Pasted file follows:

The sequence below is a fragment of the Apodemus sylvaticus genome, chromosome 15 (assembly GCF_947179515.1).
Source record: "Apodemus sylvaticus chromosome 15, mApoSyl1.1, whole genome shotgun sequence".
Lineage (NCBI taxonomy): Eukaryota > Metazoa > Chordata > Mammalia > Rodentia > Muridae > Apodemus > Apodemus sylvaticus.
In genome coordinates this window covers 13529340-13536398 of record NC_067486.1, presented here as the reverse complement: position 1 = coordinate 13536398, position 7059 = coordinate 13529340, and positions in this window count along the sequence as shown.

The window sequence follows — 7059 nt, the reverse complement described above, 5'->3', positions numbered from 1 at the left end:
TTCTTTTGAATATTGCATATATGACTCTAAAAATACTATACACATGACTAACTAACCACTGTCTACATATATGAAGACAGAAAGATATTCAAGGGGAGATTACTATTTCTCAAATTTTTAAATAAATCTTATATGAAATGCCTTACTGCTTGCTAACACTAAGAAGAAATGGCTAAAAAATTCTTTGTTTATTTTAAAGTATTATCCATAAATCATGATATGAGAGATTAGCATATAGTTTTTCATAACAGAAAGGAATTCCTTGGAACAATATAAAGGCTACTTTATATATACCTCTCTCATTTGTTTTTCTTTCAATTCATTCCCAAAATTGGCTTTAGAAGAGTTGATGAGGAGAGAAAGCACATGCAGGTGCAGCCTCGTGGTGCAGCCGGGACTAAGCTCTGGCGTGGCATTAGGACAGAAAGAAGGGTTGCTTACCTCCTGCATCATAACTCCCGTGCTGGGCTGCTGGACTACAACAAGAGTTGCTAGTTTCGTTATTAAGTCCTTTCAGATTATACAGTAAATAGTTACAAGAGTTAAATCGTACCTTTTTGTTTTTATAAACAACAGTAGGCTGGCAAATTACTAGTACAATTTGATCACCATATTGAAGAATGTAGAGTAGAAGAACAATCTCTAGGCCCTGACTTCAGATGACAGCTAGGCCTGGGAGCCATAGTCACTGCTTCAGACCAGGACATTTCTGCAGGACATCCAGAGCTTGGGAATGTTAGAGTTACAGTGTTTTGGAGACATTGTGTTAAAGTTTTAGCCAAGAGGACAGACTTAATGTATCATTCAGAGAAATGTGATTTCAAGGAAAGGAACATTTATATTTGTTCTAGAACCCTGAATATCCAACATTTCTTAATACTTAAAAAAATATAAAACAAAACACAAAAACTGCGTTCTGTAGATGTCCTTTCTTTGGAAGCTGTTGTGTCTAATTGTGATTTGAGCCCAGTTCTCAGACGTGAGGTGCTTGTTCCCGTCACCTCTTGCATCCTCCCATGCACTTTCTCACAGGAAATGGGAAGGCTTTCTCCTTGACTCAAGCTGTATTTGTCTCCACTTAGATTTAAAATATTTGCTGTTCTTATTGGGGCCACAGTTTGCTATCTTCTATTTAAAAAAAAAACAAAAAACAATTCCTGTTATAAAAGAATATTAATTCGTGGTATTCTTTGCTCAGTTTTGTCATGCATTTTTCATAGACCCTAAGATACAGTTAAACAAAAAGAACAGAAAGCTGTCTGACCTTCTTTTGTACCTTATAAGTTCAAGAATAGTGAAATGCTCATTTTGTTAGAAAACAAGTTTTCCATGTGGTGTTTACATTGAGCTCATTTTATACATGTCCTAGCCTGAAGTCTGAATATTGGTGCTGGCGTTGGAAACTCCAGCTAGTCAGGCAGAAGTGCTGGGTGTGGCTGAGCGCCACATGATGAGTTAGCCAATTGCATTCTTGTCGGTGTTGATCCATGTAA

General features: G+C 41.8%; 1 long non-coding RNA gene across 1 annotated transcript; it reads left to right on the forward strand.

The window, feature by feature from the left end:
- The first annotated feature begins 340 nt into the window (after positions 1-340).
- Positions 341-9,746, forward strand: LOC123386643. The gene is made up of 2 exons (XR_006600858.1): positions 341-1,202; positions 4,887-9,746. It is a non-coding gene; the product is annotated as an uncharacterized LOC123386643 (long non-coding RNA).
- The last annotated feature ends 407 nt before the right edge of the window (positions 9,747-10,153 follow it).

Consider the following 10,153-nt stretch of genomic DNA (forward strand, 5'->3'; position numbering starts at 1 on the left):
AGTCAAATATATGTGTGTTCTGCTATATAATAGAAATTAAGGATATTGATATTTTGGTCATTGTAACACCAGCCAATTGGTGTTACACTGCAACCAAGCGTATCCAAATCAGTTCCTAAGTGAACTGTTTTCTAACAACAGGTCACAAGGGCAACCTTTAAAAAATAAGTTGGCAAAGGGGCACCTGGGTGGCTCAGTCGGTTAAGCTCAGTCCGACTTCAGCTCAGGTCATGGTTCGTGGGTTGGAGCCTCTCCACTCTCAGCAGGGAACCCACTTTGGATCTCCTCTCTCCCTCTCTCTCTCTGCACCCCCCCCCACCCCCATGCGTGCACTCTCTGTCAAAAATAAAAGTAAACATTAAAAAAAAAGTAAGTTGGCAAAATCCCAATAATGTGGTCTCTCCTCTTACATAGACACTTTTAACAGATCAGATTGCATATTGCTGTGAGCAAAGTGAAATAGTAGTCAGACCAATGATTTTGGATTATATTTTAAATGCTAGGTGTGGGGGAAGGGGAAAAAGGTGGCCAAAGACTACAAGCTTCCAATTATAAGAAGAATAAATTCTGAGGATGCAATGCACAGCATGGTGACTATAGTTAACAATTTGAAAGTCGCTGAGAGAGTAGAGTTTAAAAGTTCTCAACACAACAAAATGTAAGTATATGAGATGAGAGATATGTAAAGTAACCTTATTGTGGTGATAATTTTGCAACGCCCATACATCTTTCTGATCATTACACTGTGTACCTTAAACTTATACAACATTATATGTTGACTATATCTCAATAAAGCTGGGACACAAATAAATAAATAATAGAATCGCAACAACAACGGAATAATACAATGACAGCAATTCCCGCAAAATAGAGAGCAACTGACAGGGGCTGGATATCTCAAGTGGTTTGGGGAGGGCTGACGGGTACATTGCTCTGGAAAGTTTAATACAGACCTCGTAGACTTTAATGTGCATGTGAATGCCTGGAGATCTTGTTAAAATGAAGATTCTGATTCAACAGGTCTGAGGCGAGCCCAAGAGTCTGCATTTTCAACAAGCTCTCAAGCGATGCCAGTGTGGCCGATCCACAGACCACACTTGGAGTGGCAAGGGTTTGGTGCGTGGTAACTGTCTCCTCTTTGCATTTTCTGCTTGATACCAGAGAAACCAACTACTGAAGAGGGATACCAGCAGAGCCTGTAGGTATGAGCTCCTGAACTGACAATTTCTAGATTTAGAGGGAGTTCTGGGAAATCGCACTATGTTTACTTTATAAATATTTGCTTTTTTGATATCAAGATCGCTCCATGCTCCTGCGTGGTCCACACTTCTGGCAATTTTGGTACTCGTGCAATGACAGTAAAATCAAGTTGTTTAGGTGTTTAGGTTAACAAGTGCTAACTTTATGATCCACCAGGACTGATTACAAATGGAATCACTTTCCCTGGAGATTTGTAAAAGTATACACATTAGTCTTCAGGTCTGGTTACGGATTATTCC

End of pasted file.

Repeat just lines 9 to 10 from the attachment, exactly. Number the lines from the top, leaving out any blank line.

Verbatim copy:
- The first annotated feature begins 340 nt into the window (after positions 1-340).
- Positions 341-9,746, forward strand: LOC123386643. The gene is made up of 2 exons (XR_006600858.1): positions 341-1,202; positions 4,887-9,746. It is a non-coding gene; the product is annotated as an uncharacterized LOC123386643 (long non-coding RNA).